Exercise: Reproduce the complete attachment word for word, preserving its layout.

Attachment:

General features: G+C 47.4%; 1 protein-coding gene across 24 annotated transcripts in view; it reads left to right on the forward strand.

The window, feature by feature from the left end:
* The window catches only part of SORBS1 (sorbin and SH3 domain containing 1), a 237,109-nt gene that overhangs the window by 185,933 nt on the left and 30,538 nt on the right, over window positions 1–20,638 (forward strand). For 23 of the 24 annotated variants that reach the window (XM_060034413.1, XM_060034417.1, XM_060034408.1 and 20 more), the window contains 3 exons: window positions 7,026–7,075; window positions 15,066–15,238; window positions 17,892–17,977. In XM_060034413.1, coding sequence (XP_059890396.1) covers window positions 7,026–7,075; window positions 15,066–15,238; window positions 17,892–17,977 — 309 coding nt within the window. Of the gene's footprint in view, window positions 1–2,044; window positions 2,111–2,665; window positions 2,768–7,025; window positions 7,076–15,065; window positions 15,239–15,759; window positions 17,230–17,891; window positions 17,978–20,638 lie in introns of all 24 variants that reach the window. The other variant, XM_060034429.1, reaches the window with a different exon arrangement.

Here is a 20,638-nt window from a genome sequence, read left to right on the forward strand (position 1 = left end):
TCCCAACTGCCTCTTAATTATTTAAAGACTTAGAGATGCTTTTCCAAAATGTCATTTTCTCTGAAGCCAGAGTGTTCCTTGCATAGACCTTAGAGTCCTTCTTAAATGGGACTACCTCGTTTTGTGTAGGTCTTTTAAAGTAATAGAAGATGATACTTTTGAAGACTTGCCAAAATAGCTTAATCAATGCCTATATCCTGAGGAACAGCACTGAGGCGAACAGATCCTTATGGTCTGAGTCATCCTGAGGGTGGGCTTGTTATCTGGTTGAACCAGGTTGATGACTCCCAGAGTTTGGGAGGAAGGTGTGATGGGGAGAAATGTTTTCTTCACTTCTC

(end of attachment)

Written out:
General features: G+C 47.4%; 1 protein-coding gene across 24 annotated transcripts in view; it reads left to right on the forward strand.

The window, feature by feature from the left end:
* The window catches only part of SORBS1 (sorbin and SH3 domain containing 1), a 237,109-nt gene that overhangs the window by 185,933 nt on the left and 30,538 nt on the right, over window positions 1–20,638 (forward strand). For 23 of the 24 annotated variants that reach the window (XM_060034413.1, XM_060034417.1, XM_060034408.1 and 20 more), the window contains 3 exons: window positions 7,026–7,075; window positions 15,066–15,238; window positions 17,892–17,977. In XM_060034413.1, coding sequence (XP_059890396.1) covers window positions 7,026–7,075; window positions 15,066–15,238; window positions 17,892–17,977 — 309 coding nt within the window. Of the gene's footprint in view, window positions 1–2,044; window positions 2,111–2,665; window positions 2,768–7,025; window positions 7,076–15,065; window positions 15,239–15,759; window positions 17,230–17,891; window positions 17,978–20,638 lie in introns of all 24 variants that reach the window. The other variant, XM_060034429.1, reaches the window with a different exon arrangement.

Here is a 20,638-nt window from a genome sequence, read left to right on the forward strand (position 1 = left end):
TCCCAACTGCCTCTTAATTATTTAAAGACTTAGAGATGCTTTTCCAAAATGTCATTTTCTCTGAAGCCAGAGTGTTCCTTGCATAGACCTTAGAGTCCTTCTTAAATGGGACTACCTCGTTTTGTGTAGGTCTTTTAAAGTAATAGAAGATGATACTTTTGAAGACTTGCCAAAATAGCTTAATCAATGCCTATATCCTGAGGAACAGCACTGAGGCGAACAGATCCTTATGGTCTGAGTCATCCTGAGGGTGGGCTTGTTATCTGGTTGAACCAGGTTGATGACTCCCAGAGTTTGGGAGGAAGGTGTGATGGGGAGAAATGTTTTCTTCACTTCTC